Embiid also contested and blocked more shots than any other member of the Sixers, who allowed 4.2 fewer points per 100 possessions when he was patrolling the paint. With him on the court, the 76ers performed like a top-five defense; without him, they couldn’t get stops at even a league-average clip.
There’s no ready-made Plan B when a player that central to your team on both ends of the court gets his face broken just before the start of a playoff series. There’s no comfortable pivot, no easy answer to the existential question of, “Shit, what now?” Yes, the Sixers would need more out of James Harden, and yes, Tyrese Maxey would need to take another leap in a season full of them, but against an opponent as tough as the no. 1–seeded Heat, even that might not be enough; when your organizing principle and saving grace is suddenly unavailable, the search for salvation can lead you to unexpected places.
“You have to really be open,” Sixers coach Doc Rivers told reporters before Game 1 against Miami on Monday. “These are those games where you have to be free enough and fearless enough to try a lot of different things that you probably wouldn’t try [usually], but you may fall on something.”
The cynical among us paid little mind to the notion that a coach as doctrinaire as Rivers would be emboldened by the loss of his MVP candidate to start letting his freak flag fly. Sure enough, there was 33-year-old battleship DeAndre Jordan in the starting lineup, giving the Heat a pick-and-roll target to exploit as they raced out to an early double-digit lead. But then, with Philly quickly down 14, there it was: Doc falling on something.
With Jordan and fellow veteran Paul Millsap largely ineffective in their attempts to fill the yawning chasm left by Embiid’s absence, Rivers shook things up. He dialed up a zone—which the Sixers used for fewer than two possessions per game during the regular season, according to Second Spectrum, but which they used a ton (and to great effect) in Round 1 against the Raptors. It helped throw off the Heat’s offensive rhythm by making it tougher on Miami to get the paint touches on which it thrives. Rivers turned to bouncy sophomore Paul Reed at the 5, hoping that the 6-foot-9 chaos agent could inject some energy, athleticism, and unpredictability into an attack that hadn’t shown much juice without Embiid; he also plugged in Georges Niang, aiming to flank Harden and Maxey with as much shooting as possible to unclog the driving and passing lanes that Miami’s active defense had bottled up.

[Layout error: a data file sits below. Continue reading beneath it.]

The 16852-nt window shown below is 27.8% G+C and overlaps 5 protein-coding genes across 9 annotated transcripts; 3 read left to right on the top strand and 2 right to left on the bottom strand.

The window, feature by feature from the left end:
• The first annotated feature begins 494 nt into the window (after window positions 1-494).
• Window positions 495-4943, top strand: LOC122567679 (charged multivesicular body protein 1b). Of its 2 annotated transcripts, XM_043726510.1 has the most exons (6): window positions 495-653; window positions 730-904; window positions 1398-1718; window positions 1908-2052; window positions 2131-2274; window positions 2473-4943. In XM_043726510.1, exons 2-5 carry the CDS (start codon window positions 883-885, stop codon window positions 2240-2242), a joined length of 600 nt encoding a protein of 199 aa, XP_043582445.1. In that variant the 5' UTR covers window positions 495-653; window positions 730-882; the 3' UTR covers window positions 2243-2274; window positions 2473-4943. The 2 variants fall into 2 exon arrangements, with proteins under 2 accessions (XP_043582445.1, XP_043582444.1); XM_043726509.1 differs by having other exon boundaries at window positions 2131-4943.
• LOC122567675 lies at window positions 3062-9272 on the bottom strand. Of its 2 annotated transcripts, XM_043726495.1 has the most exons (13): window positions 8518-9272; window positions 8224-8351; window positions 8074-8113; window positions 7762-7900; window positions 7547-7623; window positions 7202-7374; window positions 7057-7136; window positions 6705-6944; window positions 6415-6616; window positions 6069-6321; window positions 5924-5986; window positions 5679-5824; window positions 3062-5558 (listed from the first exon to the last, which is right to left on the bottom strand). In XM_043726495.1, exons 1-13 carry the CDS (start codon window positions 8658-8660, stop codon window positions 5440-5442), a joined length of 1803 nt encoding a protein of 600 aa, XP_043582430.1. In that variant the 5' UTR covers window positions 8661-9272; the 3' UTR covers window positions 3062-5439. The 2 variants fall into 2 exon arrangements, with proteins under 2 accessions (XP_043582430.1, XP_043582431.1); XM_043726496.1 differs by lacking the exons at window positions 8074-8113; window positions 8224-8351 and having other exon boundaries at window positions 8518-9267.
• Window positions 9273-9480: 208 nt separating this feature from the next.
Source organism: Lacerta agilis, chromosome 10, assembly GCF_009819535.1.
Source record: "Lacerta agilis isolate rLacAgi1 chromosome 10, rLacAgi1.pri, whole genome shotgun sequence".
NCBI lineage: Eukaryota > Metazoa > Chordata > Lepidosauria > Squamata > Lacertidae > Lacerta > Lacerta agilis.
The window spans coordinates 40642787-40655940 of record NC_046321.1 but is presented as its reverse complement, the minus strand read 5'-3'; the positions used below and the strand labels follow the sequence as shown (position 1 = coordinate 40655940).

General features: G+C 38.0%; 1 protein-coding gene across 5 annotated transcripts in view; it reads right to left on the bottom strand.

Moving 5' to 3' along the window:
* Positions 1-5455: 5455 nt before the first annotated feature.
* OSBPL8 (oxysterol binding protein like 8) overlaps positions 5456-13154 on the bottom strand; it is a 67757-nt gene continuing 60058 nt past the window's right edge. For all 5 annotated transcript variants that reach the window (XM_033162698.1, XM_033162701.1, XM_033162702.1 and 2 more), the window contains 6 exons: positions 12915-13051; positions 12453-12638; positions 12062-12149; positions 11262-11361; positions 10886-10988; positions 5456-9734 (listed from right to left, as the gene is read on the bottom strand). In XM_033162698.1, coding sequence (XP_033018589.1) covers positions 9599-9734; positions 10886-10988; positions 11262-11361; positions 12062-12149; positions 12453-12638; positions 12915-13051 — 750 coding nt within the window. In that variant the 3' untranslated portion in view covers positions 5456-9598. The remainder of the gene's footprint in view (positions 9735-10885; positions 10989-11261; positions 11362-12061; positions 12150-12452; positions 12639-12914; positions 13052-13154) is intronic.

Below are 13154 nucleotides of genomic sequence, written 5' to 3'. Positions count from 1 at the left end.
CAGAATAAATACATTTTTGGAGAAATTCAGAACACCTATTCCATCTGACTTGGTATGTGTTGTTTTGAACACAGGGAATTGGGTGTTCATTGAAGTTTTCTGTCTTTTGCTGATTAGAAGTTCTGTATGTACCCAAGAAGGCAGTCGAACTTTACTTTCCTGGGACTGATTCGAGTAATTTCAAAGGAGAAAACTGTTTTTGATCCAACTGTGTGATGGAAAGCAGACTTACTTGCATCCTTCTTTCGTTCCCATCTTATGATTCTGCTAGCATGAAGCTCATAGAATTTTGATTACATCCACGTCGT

It worked. The zone completely short-circuited Miami’s movement, leading to a spate of off-kilter jumpers and unsightly turnovers. And the shift toward BBall Paul—featuring a handful of lineups that had either rarely or never played together during the regular season—plus more screens set higher in the half court helped give Philly’s creators both room to breathe and chances to attack isolated defenders in space.
The result: a total reversal in the run of play, with Philly outscoring Miami 38-25 over a 16-and-a-half-minute span—a period during which Jordan played all of 10 seconds—to head into halftime with both a 51-50 lead and, maybe just as importantly, a path to competing until Embiid comes back. Play small; protect the paint by mixing in some zone; play four-out (or, with Niang at center, five-out) and, especially when Miami goes small with P.J. Tucker at center, give Harden, Maxey, and Tobias Harris the runway to attack the matchups they like.
There’s a difference, though, between finding a path and being able to take it all the way to your destination. Miami decimated Philly in the second half, completely shutting off the Sixers’ water to the tune of just 26 points between intermission and the 4:40 mark of the fourth quarter, when Rivers pulled his starters and conceded—perhaps pointedly—before the reserves put the finishing touches on a 106-92 Heat win. All that good stuff from the first half? It pretty much all disappeared after halftime.
Rivers went back to Jordan to start the second half, a move he said after the game came at the behest of “our key guys.” That decision alone didn’t doom the Sixers, but the Heat looked their most comfortable when attacking the 14-year vet in the pick-and-roll, feasting virtually every time they could force him to defend in space:
The Heat went at Jordan 13 times in the pick-and-roll in Game 1, according to Second Spectrum; they scored 1.62 points per possession on those plays. The best offense in the NBA during the regular season averaged just under 1.18 points per possession, so that is, um, not great.